The library collection will include all forms of print and non-print materials, excluding those which are fundamentally for classroom use. Materials needed by faculty in their classrooms, department or offices on a permanent basis are not purchased with library funds. Requests for materials that are too expensive for the library budget will be declined and forwarded to the department where the request originated so that alternate funding solutions may be found.
Reference materials shall be as up-to-date as is necessary for the provision of current and reliable information. Print materials that cover the same material as equivalent electronic subscriptions will be cut from annual standing orders unless there is a compelling reason to make an exception. Older editions will not be moved to the circulating collection.
The library's print and media collection may be separated into several distinct parts; the general circulating collection, the reference collection, the juvenile collection, periodicals, DVDs/audiobooks, and special collections.
The basic Library collection will be made up of the following:
Collection Depth Levels
LEVEL ONE: MINIMAL/BASIC REFERENCE LEVEL. Only fundamental reference works containing general information on a subject, e.g., dictionaries, encyclopedias, surveys and bibliographies.
LEVEL TWO: SELECTIVE LEVEL. This level includes slightly more than the basic level. In addition to reference works, it would include a small collection of monographs and journals for general coverage on the subject fields.
LEVEL THREE: REPRESENTATIVE/UNDERGRADUATE TEACHING LEVEL: A balanced collection that covers all aspects of a subject field without going into great depth. In an academic library, this would be a collection that can support an undergraduate program in the field.
LEVEL FOUR: COMPREHENSIVE/BEGINNING RESEARCH LEVEL: A large, well-developed collection that includes general and fairly specialized books and journals in the field, some of which are on advanced level. In an academic library, a Level Four collection provides adequate support for a Master's program in the subject.
LEVEL FIVE: EXHAUSTIVE/MAJOR EMPHASIS LEVEL: As comprehensive collection in the field as possible, including highly advanced and extremely specialized materials as well as more general ones, and rare and obscure publications in addition to more common ones. In an academic library, a Level Five collection (with the support of interlibrary loan) can support most doctoral work in the field.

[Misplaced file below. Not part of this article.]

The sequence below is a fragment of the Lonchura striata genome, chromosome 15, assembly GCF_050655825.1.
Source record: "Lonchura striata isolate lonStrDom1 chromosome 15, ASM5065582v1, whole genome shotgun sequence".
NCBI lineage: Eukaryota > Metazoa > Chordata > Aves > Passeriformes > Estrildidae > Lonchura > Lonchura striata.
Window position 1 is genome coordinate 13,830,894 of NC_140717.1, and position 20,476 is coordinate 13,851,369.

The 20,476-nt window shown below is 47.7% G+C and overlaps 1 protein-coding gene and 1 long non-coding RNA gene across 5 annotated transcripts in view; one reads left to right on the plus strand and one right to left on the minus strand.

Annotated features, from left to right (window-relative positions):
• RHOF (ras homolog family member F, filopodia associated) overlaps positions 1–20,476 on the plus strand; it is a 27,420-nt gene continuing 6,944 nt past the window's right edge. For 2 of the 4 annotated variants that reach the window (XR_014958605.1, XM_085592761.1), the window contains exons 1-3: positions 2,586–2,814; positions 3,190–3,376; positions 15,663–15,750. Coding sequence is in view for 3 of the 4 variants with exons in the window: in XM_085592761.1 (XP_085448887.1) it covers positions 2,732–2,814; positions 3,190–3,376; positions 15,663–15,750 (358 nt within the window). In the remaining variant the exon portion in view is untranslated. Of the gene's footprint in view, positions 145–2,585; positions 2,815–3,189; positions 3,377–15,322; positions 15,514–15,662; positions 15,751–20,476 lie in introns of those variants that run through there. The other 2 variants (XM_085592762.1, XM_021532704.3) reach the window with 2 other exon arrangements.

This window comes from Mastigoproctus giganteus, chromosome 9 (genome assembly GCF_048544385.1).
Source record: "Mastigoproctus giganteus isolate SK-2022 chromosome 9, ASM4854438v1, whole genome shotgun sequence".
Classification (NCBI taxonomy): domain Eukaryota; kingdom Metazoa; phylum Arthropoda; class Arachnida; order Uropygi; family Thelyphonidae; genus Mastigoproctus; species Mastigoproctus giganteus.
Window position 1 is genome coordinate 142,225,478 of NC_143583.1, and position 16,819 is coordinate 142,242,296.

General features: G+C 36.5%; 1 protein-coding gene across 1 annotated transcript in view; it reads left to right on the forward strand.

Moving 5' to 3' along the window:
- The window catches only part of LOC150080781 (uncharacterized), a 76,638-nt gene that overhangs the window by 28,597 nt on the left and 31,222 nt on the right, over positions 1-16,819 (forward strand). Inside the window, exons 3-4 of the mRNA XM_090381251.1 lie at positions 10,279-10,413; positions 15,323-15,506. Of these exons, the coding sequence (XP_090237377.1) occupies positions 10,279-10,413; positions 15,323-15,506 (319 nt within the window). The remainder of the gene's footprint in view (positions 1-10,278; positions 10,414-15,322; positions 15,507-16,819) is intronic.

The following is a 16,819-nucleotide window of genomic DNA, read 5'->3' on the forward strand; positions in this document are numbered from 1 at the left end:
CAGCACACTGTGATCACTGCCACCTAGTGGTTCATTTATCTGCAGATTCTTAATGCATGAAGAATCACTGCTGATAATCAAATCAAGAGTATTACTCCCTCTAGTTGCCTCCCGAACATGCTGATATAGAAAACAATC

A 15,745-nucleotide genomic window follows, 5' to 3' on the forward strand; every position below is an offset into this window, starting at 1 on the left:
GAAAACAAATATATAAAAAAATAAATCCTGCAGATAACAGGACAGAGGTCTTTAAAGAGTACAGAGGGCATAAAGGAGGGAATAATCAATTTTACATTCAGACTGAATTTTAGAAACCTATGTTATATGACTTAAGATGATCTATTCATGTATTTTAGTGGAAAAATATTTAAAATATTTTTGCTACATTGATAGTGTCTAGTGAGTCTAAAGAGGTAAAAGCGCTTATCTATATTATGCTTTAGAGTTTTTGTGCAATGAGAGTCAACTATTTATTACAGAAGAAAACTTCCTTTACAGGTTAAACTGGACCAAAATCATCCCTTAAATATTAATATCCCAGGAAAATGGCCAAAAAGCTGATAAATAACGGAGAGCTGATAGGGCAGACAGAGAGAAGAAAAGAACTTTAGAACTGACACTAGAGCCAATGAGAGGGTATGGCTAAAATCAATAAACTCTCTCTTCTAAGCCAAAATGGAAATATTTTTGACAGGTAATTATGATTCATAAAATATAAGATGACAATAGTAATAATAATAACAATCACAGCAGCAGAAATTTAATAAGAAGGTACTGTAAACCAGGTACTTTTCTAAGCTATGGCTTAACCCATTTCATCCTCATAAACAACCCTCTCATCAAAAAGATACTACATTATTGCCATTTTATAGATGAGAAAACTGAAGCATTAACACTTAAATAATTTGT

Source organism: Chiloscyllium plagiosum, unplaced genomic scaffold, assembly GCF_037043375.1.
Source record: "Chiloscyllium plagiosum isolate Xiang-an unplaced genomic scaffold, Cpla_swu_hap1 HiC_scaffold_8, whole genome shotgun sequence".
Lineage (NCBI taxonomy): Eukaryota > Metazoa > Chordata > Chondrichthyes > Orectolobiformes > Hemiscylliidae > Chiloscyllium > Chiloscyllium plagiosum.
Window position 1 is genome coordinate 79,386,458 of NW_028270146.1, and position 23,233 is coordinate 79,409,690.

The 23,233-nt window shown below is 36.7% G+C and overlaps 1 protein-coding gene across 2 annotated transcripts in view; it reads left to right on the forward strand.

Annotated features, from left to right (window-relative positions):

LEVEL SIX: EXTREMELY EXHAUSTIVE/INTENSIVE LEVEL: One of the largest, most inclusive, best developed collections in the world; collections of such scope and importance that they are internationally know, e.g., the Folger Shakespeare Library, American Geographical Society Map Collection, etc.
The library will attempt to meet the guidelines set forth for levels one through four. Level five materials may be added if there is demonstrated faculty or student need. Level six will not apply to the collection at the present time.
In accordance with the above stated levels of collection depth, and due to budgetary constraints, the library will not purchase specialized materials solely for the research of individual faculty and staff members. While it is recognized that the faculty members have research needs, FDU faculty may have to rely on other types of library services to fulfill their needs, i.e., interlibrary loans. Faculty members are strongly urged to distinguish between a research collection and one which is designed to meet the needs of interdisciplinary undergraduate and graduate programs. Although attempts will be made to provide on-the-premises research materials for as many faculty as possible, it must be realized that it is impossible for all but the most inclusive and large libraries to support faculty research from their resources alone. The library will attempt to support and subsidize individual faculty and staff members in their research by obtaining materials not found in our collection from other libraries.
These policies and guidelines shall be reviewed periodically and are subject to change or amendment at recommendation of students, staff, faculty or administration, or when the library staff feels that the curriculum indicates a change or amendment is necessary. Recommendations for change will be considered by the Collection Development Committee and the University Librarian with whom the final responsibility and decision rest.
Appendix A: American Library Association Library Bill of Rights
Library Bill of Rights
The American Library Association affirms that all libraries are forums for information and ideas, and that the following basic policies should guide their services.
III. Libraries should challenge censorship in the fulfillment of their responsibility to provide information and enlightenment.
VII. All people, regardless of origin, age, background, or views, possess a right to privacy and confidentiality in their library use. Libraries should advocate for, educate about, and protect people’s privacy, safeguarding all library use data, including personally identifiable information.
Adopted June 19, 1939, by the ALA Council; amended October 14, 1944; June 18, 1948; February 2, 1961; June 27, 1967; January 23, 1980; January 29, 2019.